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STEVE SIMMONS: The Raptors dream season still has many of us walking on air

Kawhi Leonard watches as his buzzer-beater seals the Raptors’ Game 7 win over the 76ers in the playoffs last May. (STAN BEHAL/TORONTO SUN FILES)
Kawhi Leonard watches as his buzzer-beater seals the Raptors’ Game 7 win over the 76ers in the playoffs last May. (STAN BEHAL/TORONTO SUN FILES)

The other day, on the four-year anniversary of the Jose Bautista bat flip, stories were being related about the good old times. Remember where you were when that happened? Remember how you responded?

The big-picture context gets lost sometimes in emotional upheaval. That famous fight-back home run provided the Blue Jays with a divisional series win, that’s all, and Canadian baseball fans with a moment to lock away, but the celebration said as much about Toronto sports as anything else.

We went crazy over a first-round win in baseball — one of only two of the past 26 years. That’s part of understanding who we are and how we respond. We don’t win much around here. We’re not conditioned for it.

A home run in a division series becomes something to hold on to for life. A wrap-around goal in overtime by Doug Gilmour against St. Louis becomes a where-were-you moment because over too much time, it’s about all we have to hang on to.

And then came the one-year sensation Raptors and our sensibilities changed, were enhanced, and unlike the Bautista home run, or the Joe Carter blast before that one, or Nikolai Borschevsky scoring in overtime in Detroit, this one ended in a parade, from a two-month, head-spinning, walking-on-air blur of late-night basketball celebration.

A major league championship was ours. As unlikely as it was, it was still ours. And four months later, there is this part of me that wonders if it was all a dream. Did this really happen? Was I really standing in the Raptors locker room late on an Oakland evening feeling the champagne sprayed in all directions?

I started watching the Raptors playoff games from last season over again recently. What’s amazing isn’t how much you remember about it but how much you forgot. It didn’t seem like it happened so quickly, but there were so many moments to savour, so many parts of so many games to break down and cherish, so many players doing the unbelievable and then doing it again.

And watching how it grew. From Toronto to across the country. From sports to national news. Growing in places where people never cared much for Toronto, or the NBA, or basketball for that matter.

Along the way, we discovered something we hadn’t known since the Vancouver Olympics. How winning brings people together. Brings the country together. How celebration matters. How that rare championship — the first big-time title for anyone in Toronto under the age of 35 — makes you a little taller, a little more proud, a little less cynical, swept up in all the pandemonium.

And you wonder now, with a Maple Leafs team trying to find its way, with a Blue Jays team trying to fight their way back to relevance, with Kawhi Leonard gone to Los Angeles, when will see a championship again in this city — or this country?

The last World Series win was 1993, the same year in which the Montreal Canadiens were the last Canadian team to win the Stanley Cup. And it’s not the same when a Canadian hockey team wins, with teams in five different provinces. There is no Canada’s team the way there is in baseball. There wouldn’t be Stanley Cup viewing parties the way we saw them last June in Red Deer and Penticton and Fredericton.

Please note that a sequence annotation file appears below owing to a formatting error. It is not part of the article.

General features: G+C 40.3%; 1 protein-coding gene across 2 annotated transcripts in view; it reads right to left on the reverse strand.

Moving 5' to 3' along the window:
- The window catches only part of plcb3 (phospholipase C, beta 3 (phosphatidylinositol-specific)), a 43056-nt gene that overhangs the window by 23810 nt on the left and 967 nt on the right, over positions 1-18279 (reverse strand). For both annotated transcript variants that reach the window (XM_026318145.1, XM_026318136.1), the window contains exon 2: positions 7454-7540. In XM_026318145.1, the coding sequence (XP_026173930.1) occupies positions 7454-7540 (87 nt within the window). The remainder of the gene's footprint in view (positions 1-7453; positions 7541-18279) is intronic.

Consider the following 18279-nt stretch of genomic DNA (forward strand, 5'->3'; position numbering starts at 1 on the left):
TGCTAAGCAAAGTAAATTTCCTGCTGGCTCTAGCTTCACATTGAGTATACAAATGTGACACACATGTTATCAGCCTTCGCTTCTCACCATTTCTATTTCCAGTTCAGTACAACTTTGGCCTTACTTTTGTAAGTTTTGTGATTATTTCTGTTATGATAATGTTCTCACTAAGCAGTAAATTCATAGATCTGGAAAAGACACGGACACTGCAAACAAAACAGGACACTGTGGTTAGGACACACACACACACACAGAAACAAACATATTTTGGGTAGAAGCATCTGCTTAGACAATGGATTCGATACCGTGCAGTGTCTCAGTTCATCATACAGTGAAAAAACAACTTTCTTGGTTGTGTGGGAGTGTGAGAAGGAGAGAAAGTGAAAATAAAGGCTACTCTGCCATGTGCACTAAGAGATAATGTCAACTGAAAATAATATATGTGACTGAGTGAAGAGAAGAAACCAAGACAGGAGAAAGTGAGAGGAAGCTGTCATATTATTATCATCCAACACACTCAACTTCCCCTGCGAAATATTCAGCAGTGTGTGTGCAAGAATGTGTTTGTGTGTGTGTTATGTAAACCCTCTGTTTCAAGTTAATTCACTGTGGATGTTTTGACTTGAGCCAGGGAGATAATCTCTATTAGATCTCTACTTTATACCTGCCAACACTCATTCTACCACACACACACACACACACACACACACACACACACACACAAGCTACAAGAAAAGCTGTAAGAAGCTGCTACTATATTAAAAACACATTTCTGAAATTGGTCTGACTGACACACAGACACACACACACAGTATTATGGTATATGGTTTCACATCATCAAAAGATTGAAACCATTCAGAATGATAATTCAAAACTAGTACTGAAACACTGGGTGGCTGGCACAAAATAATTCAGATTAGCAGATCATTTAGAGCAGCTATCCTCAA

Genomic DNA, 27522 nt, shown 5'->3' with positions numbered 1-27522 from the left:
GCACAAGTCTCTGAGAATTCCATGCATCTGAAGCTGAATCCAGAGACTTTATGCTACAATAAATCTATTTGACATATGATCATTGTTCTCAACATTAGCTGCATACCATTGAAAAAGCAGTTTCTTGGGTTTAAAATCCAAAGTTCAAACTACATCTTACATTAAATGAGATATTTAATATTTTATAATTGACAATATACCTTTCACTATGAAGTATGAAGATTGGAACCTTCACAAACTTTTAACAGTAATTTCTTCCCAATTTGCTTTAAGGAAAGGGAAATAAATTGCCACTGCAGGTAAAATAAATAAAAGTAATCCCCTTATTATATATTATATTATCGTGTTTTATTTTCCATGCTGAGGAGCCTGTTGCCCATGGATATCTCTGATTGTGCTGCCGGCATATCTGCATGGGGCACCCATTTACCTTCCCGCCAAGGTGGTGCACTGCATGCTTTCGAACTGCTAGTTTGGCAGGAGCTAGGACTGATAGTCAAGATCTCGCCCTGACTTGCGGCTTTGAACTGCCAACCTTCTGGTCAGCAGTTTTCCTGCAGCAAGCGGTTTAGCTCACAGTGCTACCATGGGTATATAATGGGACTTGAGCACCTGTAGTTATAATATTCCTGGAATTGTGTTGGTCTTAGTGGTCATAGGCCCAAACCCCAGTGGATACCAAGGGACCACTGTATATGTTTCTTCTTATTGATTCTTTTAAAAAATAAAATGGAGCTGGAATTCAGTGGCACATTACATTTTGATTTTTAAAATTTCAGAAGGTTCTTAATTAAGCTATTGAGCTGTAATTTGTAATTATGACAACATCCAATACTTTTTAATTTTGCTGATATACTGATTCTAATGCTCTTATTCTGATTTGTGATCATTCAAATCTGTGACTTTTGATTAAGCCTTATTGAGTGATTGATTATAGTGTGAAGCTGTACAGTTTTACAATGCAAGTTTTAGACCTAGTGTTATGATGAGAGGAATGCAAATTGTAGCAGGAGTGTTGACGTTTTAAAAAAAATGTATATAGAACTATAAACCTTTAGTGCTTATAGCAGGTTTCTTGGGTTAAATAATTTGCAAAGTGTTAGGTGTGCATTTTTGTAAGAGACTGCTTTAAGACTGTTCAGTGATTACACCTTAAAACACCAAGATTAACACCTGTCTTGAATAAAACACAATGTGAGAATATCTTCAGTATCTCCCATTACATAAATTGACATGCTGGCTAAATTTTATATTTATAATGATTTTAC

Because he’s Masai Ujiri and he promised and delivered a championship, you want to believe it can happen again. Just not with the current roster. That’s not possible. This is the Raptors’ 25th season and they will be 1-for-25 in championship years. The Blue Jays are oh-for the past 25 years. The Leafs have more than doubled their championship-free time. This isn’t Boston, where celebration is part of every day life. This is Toronto and we celebrate bat flips and first-round victories and remember that time the Leafs almost beat Carolina in the conference finals?

The bat flip is a sidebar when compared with Leonard’s series-winning, three-point bounce, bounce, bounce, bounce shot against the Philadelphia 76ers. What kind of moment was that? It was so special it produced the best sports photography I have ever seen. So many faces, so many expressions, so much waiting. And then, excitement.

The Raptors could have lost there and that was very possible. And they could have lost in Game 3 in double overtime against Milwaukee, which would have put them down 3-0 in the series and all but out of championship conversation. They won that night with Kawhi playing 52 minutes, scoring 36 points. They won four straight against the Bucks to win the East.

And beat Golden State in six, which meant they went 10 games against the two best team in the NBA and won eight of them. That, by itself, is head-shaking.

The final quarter of Game 6 in Oakland, the night the championship was won, is a study. Just like Game 7 against Philly was. A bounce here, a bounce there, and either team could have won. Steph Curry had two three-point misses that could have altered Game 6 in the final minutes. And on that night, it wasn’t Kawhi, it was Fred VanVleet and Pascal Siakam and Serge Ibaka and, earlier, a red-hot Kyle Lowry, who won the game 114-110 for the Raptors.

And sent the country into giddy celebration. Did it really happen? Much as it seems like a dream now, it did. It was our moment. Our time. Our amazing reality.

Still living it. Still feeling it. Maybe for the rest of our lives.

Copyright Postmedia Network Inc., 2019

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